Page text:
In 2009, the New Jersey Department of Transportation adopted a Complete Streets policy which defined a complete street as one designed to provide safe access for all users by implementing a comprehensive integrated multi-modal network of transportation options. The benefits include increased safety for all users, connections between origins and destinations, and the promotion of healthier and more livable communities. Since the policy’s adoption, Complete Streets has built momentum throughout the state. As of December 2018, 8 counties and 148 municipalities have followed the lead and adopted their own Complete Streets policy.
Established and laid out before the automobile, Asbury Park was built for active transportation. Even with the growth of the automobile, bicycling along the shore has always been an attractive activity. Many people who never touch a bicycle in their day-to-day lives are more than happy to rent a baby blue beach cruiser and spend time meandering past Victorian homes on the way to a seafood dinner on the boardwalk. To accommodate the demand for safe bicycling by both residents and tourists, the municipality has taken a series of steps to make Asbury Park a community of Complete Streets.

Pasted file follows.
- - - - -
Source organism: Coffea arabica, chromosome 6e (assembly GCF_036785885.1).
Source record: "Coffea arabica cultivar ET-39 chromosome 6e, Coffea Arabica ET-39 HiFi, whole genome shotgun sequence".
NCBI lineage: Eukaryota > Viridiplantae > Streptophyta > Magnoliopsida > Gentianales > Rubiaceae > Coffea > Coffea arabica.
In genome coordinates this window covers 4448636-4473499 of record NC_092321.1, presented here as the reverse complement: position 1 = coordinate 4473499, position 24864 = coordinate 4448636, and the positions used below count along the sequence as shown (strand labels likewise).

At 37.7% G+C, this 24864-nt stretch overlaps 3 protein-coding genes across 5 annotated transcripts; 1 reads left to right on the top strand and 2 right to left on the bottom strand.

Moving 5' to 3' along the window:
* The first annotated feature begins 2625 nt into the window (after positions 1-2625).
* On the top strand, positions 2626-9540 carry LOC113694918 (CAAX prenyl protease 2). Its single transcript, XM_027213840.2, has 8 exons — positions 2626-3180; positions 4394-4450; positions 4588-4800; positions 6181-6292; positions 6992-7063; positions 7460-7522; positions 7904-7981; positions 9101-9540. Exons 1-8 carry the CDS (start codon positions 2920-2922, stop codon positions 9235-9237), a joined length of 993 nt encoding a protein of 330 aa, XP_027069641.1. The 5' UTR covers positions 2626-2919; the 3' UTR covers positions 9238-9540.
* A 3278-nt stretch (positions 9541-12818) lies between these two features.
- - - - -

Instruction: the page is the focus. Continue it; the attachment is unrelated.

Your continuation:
The Bicycle and Pedestrian Resource Center, part of the Alan M. Voorhees Transportation Center at Rutgers University, has developed a series of case studies intended to highlight Complete Streets leaders in New Jersey. The purpose of this report, funded by NJDOT, is to highlight Asbury Park’s Complete Streets policy and accomplishments. The report is based on findings provided in interviews with municipal staff and local advocates. Speaking with both groups gave greater insight into how Asbury Park has become a local leader in building safer streets.
The report begins with a summary of key findings followed by background information on historical, demographic, and land use data collected from county and Census documents. This information is essential to understanding the context of Complete Streets in Asbury Park. The report then explores the history of the Asbury Park Complete Streets policy, including how the policy was developed, promoted, and implemented. Successes and challenges are then highlighted for the benefit of other communities looking to implement Complete Streets and a number of next steps provide readers with insight into the policy’s future. This report will serve as a valuable tool for engineers, planners, elected officials, and advocates who want to move forward with Complete Streets in their communities.